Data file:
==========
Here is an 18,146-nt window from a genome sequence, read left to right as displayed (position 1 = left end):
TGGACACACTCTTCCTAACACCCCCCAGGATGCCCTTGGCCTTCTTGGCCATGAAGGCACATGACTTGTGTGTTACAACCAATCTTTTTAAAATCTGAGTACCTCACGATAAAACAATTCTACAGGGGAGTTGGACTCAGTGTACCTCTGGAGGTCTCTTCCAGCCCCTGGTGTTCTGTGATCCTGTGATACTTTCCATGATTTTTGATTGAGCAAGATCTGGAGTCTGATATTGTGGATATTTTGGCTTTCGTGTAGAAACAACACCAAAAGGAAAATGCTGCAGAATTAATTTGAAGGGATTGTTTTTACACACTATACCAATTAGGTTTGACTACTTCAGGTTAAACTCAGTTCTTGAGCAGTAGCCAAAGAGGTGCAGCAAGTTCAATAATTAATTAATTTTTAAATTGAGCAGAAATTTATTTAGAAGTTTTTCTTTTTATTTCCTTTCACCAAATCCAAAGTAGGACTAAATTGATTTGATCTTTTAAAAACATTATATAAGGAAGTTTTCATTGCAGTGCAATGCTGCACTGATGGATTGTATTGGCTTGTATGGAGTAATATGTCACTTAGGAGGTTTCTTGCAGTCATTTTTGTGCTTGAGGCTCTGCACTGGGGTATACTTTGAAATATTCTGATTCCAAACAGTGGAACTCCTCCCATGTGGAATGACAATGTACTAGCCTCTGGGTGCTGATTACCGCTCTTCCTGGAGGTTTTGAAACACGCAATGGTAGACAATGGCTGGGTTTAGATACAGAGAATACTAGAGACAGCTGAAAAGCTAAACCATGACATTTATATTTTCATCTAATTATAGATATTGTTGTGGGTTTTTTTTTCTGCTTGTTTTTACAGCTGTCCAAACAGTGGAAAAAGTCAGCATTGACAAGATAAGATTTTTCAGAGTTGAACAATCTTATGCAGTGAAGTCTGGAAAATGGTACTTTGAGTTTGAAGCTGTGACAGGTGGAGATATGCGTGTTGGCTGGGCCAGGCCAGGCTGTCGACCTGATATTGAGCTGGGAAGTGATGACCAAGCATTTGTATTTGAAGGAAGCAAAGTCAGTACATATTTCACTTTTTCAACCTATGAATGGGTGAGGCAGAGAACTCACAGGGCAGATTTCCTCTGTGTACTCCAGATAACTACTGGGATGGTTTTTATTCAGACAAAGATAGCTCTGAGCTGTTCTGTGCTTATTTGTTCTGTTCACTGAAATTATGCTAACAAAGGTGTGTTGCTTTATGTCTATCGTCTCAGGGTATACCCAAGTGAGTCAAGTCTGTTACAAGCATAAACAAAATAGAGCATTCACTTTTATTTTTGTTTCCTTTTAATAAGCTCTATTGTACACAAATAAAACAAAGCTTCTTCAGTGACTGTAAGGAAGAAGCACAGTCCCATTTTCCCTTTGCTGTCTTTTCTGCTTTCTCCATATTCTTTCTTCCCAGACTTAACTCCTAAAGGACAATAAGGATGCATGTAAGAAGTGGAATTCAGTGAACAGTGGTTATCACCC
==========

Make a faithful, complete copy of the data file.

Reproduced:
Here is an 18,146-nt window from a genome sequence, read left to right as displayed (position 1 = left end):
TGGACACACTCTTCCTAACACCCCCCAGGATGCCCTTGGCCTTCTTGGCCATGAAGGCACATGACTTGTGTGTTACAACCAATCTTTTTAAAATCTGAGTACCTCACGATAAAACAATTCTACAGGGGAGTTGGACTCAGTGTACCTCTGGAGGTCTCTTCCAGCCCCTGGTGTTCTGTGATCCTGTGATACTTTCCATGATTTTTGATTGAGCAAGATCTGGAGTCTGATATTGTGGATATTTTGGCTTTCGTGTAGAAACAACACCAAAAGGAAAATGCTGCAGAATTAATTTGAAGGGATTGTTTTTACACACTATACCAATTAGGTTTGACTACTTCAGGTTAAACTCAGTTCTTGAGCAGTAGCCAAAGAGGTGCAGCAAGTTCAATAATTAATTAATTTTTAAATTGAGCAGAAATTTATTTAGAAGTTTTTCTTTTTATTTCCTTTCACCAAATCCAAAGTAGGACTAAATTGATTTGATCTTTTAAAAACATTATATAAGGAAGTTTTCATTGCAGTGCAATGCTGCACTGATGGATTGTATTGGCTTGTATGGAGTAATATGTCACTTAGGAGGTTTCTTGCAGTCATTTTTGTGCTTGAGGCTCTGCACTGGGGTATACTTTGAAATATTCTGATTCCAAACAGTGGAACTCCTCCCATGTGGAATGACAATGTACTAGCCTCTGGGTGCTGATTACCGCTCTTCCTGGAGGTTTTGAAACACGCAATGGTAGACAATGGCTGGGTTTAGATACAGAGAATACTAGAGACAGCTGAAAAGCTAAACCATGACATTTATATTTTCATCTAATTATAGATATTGTTGTGGGTTTTTTTTTCTGCTTGTTTTTACAGCTGTCCAAACAGTGGAAAAAGTCAGCATTGACAAGATAAGATTTTTCAGAGTTGAACAATCTTATGCAGTGAAGTCTGGAAAATGGTACTTTGAGTTTGAAGCTGTGACAGGTGGAGATATGCGTGTTGGCTGGGCCAGGCCAGGCTGTCGACCTGATATTGAGCTGGGAAGTGATGACCAAGCATTTGTATTTGAAGGAAGCAAAGTCAGTACATATTTCACTTTTTCAACCTATGAATGGGTGAGGCAGAGAACTCACAGGGCAGATTTCCTCTGTGTACTCCAGATAACTACTGGGATGGTTTTTATTCAGACAAAGATAGCTCTGAGCTGTTCTGTGCTTATTTGTTCTGTTCACTGAAATTATGCTAACAAAGGTGTGTTGCTTTATGTCTATCGTCTCAGGGTATACCCAAGTGAGTCAAGTCTGTTACAAGCATAAACAAAATAGAGCATTCACTTTTATTTTTGTTTCCTTTTAATAAGCTCTATTGTACACAAATAAAACAAAGCTTCTTCAGTGACTGTAAGGAAGAAGCACAGTCCCATTTTCCCTTTGCTGTCTTTTCTGCTTTCTCCATATTCTTTCTTCCCAGACTTAACTCCTAAAGGACAATAAGGATGCATGTAAGAAGTGGAATTCAGTGAACAGTGGTTATCACCC